Linked by Thom Holwerda on Sun 28th Aug 2011 20:50 UTC, submitted by Michael
X11, Window Managers "X.Org Server 1.11 was officially released this Friday evening. X.Org Server 1.11 was originally planned for released in mid August, but then the unfortunate passing of Keith Packard's mother (the X.Org release manager) led to a one-week delay. Our condolences go out to Keith Packard and his family. After numerous belated releases from X.Org in the past, a one week delay is nothing to complain about, especially considering the sad circumstance. While this is a new major X.Org Server release, it's mostly about bug-fixing. X Input 2.1 was delayed (with its touch-related features) to the next X.Org Server release (or later), there isn't any RandR extensions (after RandR 1.4 was restarted), and just nothing to get too excited over, besides addressing outstanding issues. Regardless, it's an improvement that incorporates six months of enhancements."
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RE: Comment by neticspace
by steampoweredlawn on Mon 29th Aug 2011 03:29 UTC in reply to "Comment by neticspace"
steampoweredlawn
Member since:
2006-09-27

Little bit more information, from Wikipedia:

"In February 2004, with version 4.4.0, The XFree86 Project adopted a license change that the Free Software Foundation considered GPL incompatible. Most Linux distributions found the potential legal issues unacceptable and moved to a fork from before the license change. The first fork was the abortive Xouvert, but X.Org Server soon became dominant. Most XFree86 developers, who were already annoyed at other issues in the project, also moved to X.Org. The last CVS commit was February 2009.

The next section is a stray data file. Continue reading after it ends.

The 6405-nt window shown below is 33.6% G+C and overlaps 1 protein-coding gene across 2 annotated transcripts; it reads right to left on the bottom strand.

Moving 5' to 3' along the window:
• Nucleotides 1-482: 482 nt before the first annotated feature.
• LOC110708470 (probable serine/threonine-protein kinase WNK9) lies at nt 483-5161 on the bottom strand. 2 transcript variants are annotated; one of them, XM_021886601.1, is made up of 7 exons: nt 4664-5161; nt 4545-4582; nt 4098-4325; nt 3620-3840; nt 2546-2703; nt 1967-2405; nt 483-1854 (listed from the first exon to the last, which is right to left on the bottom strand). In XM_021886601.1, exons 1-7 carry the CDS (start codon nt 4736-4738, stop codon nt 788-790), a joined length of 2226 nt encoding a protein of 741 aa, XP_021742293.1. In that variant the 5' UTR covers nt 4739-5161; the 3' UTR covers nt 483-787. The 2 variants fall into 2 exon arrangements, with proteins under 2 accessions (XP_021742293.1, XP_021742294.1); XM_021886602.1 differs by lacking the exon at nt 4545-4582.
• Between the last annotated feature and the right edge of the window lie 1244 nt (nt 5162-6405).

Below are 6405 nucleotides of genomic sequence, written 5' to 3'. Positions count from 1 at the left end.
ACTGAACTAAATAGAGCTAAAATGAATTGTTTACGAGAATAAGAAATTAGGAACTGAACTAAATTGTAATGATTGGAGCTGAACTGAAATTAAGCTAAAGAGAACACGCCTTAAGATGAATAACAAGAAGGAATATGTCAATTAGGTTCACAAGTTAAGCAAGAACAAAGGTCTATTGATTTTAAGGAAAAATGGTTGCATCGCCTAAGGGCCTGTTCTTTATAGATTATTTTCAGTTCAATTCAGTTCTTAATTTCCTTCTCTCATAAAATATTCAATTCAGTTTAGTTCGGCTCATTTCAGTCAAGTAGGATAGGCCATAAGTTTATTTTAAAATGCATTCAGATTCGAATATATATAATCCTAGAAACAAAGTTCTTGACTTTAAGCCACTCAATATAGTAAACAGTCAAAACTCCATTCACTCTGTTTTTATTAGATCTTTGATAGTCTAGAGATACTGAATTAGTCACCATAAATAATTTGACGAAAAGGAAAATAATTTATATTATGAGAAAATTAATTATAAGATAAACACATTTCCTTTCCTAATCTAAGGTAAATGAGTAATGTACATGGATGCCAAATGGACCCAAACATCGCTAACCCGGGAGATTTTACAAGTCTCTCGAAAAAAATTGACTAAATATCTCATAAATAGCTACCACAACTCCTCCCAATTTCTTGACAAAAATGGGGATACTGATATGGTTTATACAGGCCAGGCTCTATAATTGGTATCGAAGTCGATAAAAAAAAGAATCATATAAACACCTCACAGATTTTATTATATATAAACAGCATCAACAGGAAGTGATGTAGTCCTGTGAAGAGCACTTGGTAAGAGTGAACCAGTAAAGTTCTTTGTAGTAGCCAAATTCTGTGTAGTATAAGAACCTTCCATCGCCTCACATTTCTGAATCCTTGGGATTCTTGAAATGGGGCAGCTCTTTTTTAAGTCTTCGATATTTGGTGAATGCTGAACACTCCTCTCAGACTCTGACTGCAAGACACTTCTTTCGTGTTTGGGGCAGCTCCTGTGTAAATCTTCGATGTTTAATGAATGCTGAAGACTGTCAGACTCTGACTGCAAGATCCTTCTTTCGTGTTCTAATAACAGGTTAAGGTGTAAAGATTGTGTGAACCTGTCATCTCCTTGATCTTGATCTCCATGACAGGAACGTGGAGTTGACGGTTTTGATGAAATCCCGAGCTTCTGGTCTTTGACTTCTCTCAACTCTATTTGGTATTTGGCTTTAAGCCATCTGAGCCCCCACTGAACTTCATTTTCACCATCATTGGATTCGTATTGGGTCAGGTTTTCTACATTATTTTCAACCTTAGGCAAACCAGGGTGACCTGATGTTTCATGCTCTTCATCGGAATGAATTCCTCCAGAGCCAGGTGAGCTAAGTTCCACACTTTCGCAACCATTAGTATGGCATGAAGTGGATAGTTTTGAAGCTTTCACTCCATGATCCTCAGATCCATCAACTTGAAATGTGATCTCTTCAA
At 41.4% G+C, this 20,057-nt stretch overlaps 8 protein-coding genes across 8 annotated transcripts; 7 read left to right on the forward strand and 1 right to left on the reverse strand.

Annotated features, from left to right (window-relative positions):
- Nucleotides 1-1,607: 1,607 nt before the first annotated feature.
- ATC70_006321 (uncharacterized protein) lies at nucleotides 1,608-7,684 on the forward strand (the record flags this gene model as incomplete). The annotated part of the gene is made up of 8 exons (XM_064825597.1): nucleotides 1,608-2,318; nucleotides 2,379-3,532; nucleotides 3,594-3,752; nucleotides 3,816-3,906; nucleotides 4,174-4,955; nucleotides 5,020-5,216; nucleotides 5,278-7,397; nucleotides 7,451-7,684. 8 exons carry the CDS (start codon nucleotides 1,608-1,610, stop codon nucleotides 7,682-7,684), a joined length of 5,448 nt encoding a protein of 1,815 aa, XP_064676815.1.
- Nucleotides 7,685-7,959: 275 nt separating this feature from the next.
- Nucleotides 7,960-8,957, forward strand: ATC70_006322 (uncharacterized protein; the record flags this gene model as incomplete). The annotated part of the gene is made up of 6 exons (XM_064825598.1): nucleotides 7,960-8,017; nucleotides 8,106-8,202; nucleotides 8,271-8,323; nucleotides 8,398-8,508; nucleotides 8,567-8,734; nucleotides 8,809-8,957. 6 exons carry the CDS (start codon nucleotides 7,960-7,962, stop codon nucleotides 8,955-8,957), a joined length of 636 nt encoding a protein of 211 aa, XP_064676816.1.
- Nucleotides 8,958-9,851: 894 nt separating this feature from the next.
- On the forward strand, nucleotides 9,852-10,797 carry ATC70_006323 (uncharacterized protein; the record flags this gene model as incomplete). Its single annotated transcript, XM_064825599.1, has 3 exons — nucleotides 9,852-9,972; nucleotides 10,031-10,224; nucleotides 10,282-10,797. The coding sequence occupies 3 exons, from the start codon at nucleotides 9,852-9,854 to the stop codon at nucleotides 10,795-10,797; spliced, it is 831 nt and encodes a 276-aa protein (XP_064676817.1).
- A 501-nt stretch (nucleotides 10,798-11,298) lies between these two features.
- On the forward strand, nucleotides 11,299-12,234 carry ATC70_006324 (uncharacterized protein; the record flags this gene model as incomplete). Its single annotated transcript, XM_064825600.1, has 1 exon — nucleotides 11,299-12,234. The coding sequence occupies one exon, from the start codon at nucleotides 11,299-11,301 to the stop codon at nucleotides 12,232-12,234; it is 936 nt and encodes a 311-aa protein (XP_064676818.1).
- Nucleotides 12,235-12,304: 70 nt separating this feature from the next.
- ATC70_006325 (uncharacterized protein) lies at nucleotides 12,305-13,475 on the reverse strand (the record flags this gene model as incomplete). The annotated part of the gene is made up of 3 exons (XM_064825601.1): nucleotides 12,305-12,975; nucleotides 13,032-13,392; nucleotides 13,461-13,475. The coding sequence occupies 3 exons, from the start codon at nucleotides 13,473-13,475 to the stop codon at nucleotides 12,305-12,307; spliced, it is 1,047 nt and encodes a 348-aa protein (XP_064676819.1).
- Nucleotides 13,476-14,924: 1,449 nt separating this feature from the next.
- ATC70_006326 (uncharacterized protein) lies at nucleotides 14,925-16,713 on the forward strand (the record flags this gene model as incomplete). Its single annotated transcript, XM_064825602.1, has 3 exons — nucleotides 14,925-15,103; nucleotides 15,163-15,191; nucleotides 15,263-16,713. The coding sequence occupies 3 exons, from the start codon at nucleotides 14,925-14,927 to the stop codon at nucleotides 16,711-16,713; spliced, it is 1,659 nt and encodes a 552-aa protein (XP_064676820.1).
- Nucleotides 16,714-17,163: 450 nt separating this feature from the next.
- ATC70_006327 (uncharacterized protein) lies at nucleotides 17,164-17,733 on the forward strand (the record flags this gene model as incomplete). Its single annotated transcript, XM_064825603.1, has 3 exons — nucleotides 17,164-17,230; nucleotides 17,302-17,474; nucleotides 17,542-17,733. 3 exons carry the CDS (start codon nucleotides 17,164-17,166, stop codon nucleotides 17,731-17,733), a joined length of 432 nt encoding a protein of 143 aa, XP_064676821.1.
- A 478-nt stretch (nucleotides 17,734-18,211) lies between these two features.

[snip]

2004: Licensing controversy
Versions of XFree86 up to and including some release candidates for 4.4.0 were under the MIT License, a permissive, non-copyleft free software license. XFree86 4.4 was released in February 2004 with a change to the license: the addition of a credit clause, similar to that in the original BSD license, but broader in scope. Many projects relying on XFree86 found the new license unacceptable, and the Free Software Foundation considers it incompatible with the version 2 of the GNU General Public License, though compatible with version 3. The XFree86 Project states that the license is "as GPL compatible as any and all previous versions were", but does not mention which version or versions of the GPL this is valid for.

Some projects made releases (notably OpenBSD 3.5 and 3.6, and Debian 3.1 "Sarge") based on XFree86 version 4.4 RC2, the last version under the old license. Most operating systems incorporating XFree86 (including later versions of OpenBSD and Debian) migrated to the X.Org Server."

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